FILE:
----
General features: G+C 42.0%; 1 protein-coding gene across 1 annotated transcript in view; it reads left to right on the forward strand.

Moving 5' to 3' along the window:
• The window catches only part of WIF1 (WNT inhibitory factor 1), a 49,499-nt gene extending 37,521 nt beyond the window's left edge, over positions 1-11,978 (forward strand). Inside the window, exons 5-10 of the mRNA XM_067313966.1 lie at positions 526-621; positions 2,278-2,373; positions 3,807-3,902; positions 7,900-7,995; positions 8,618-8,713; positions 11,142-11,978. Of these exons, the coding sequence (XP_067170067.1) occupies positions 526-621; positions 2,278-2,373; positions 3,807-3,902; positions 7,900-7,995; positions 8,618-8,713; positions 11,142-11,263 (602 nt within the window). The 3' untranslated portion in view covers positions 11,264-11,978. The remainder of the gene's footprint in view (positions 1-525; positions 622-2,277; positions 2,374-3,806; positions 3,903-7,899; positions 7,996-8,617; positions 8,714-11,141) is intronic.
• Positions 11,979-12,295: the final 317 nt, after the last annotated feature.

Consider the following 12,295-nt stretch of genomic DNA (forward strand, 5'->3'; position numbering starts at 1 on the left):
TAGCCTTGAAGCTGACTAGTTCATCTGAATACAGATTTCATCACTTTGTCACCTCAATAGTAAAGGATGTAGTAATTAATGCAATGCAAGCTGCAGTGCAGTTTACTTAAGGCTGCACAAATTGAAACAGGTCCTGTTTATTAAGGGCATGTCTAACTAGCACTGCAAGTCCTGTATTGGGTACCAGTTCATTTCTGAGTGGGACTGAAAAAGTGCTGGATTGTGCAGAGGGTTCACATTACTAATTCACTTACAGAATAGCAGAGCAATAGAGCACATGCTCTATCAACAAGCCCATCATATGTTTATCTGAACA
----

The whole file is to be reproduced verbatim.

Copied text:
General features: G+C 42.0%; 1 protein-coding gene across 1 annotated transcript in view; it reads left to right on the forward strand.

Moving 5' to 3' along the window:
• The window catches only part of WIF1 (WNT inhibitory factor 1), a 49,499-nt gene extending 37,521 nt beyond the window's left edge, over positions 1-11,978 (forward strand). Inside the window, exons 5-10 of the mRNA XM_067313966.1 lie at positions 526-621; positions 2,278-2,373; positions 3,807-3,902; positions 7,900-7,995; positions 8,618-8,713; positions 11,142-11,978. Of these exons, the coding sequence (XP_067170067.1) occupies positions 526-621; positions 2,278-2,373; positions 3,807-3,902; positions 7,900-7,995; positions 8,618-8,713; positions 11,142-11,263 (602 nt within the window). The 3' untranslated portion in view covers positions 11,264-11,978. The remainder of the gene's footprint in view (positions 1-525; positions 622-2,277; positions 2,374-3,806; positions 3,903-7,899; positions 7,996-8,617; positions 8,714-11,141) is intronic.
• Positions 11,979-12,295: the final 317 nt, after the last annotated feature.

Consider the following 12,295-nt stretch of genomic DNA (forward strand, 5'->3'; position numbering starts at 1 on the left):
TAGCCTTGAAGCTGACTAGTTCATCTGAATACAGATTTCATCACTTTGTCACCTCAATAGTAAAGGATGTAGTAATTAATGCAATGCAAGCTGCAGTGCAGTTTACTTAAGGCTGCACAAATTGAAACAGGTCCTGTTTATTAAGGGCATGTCTAACTAGCACTGCAAGTCCTGTATTGGGTACCAGTTCATTTCTGAGTGGGACTGAAAAAGTGCTGGATTGTGCAGAGGGTTCACATTACTAATTCACTTACAGAATAGCAGAGCAATAGAGCACATGCTCTATCAACAAGCCCATCATATGTTTATCTGAACA